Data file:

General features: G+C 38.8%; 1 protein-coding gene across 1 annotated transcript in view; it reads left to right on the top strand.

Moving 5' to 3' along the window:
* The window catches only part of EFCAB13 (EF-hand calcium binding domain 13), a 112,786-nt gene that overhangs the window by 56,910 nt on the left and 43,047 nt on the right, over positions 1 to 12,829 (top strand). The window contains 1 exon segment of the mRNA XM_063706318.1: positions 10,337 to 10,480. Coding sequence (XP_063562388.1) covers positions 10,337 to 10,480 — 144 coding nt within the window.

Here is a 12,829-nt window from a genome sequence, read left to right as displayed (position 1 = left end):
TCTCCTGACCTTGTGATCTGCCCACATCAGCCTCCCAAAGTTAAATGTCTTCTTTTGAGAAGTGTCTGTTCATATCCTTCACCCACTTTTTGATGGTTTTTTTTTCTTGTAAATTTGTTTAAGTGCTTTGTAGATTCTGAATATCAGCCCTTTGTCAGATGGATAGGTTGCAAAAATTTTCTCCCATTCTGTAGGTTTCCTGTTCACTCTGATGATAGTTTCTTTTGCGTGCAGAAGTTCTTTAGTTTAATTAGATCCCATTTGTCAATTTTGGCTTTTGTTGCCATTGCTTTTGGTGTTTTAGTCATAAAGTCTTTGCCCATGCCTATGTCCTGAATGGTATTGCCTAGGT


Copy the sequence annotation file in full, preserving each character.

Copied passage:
General features: G+C 38.8%; 1 protein-coding gene across 1 annotated transcript in view; it reads left to right on the top strand.

Moving 5' to 3' along the window:
* The window catches only part of EFCAB13 (EF-hand calcium binding domain 13), a 112,786-nt gene that overhangs the window by 56,910 nt on the left and 43,047 nt on the right, over positions 1 to 12,829 (top strand). The window contains 1 exon segment of the mRNA XM_063706318.1: positions 10,337 to 10,480. Coding sequence (XP_063562388.1) covers positions 10,337 to 10,480 — 144 coding nt within the window.

Here is a 12,829-nt window from a genome sequence, read left to right as displayed (position 1 = left end):
TCTCCTGACCTTGTGATCTGCCCACATCAGCCTCCCAAAGTTAAATGTCTTCTTTTGAGAAGTGTCTGTTCATATCCTTCACCCACTTTTTGATGGTTTTTTTTTCTTGTAAATTTGTTTAAGTGCTTTGTAGATTCTGAATATCAGCCCTTTGTCAGATGGATAGGTTGCAAAAATTTTCTCCCATTCTGTAGGTTTCCTGTTCACTCTGATGATAGTTTCTTTTGCGTGCAGAAGTTCTTTAGTTTAATTAGATCCCATTTGTCAATTTTGGCTTTTGTTGCCATTGCTTTTGGTGTTTTAGTCATAAAGTCTTTGCCCATGCCTATGTCCTGAATGGTATTGCCTAGGT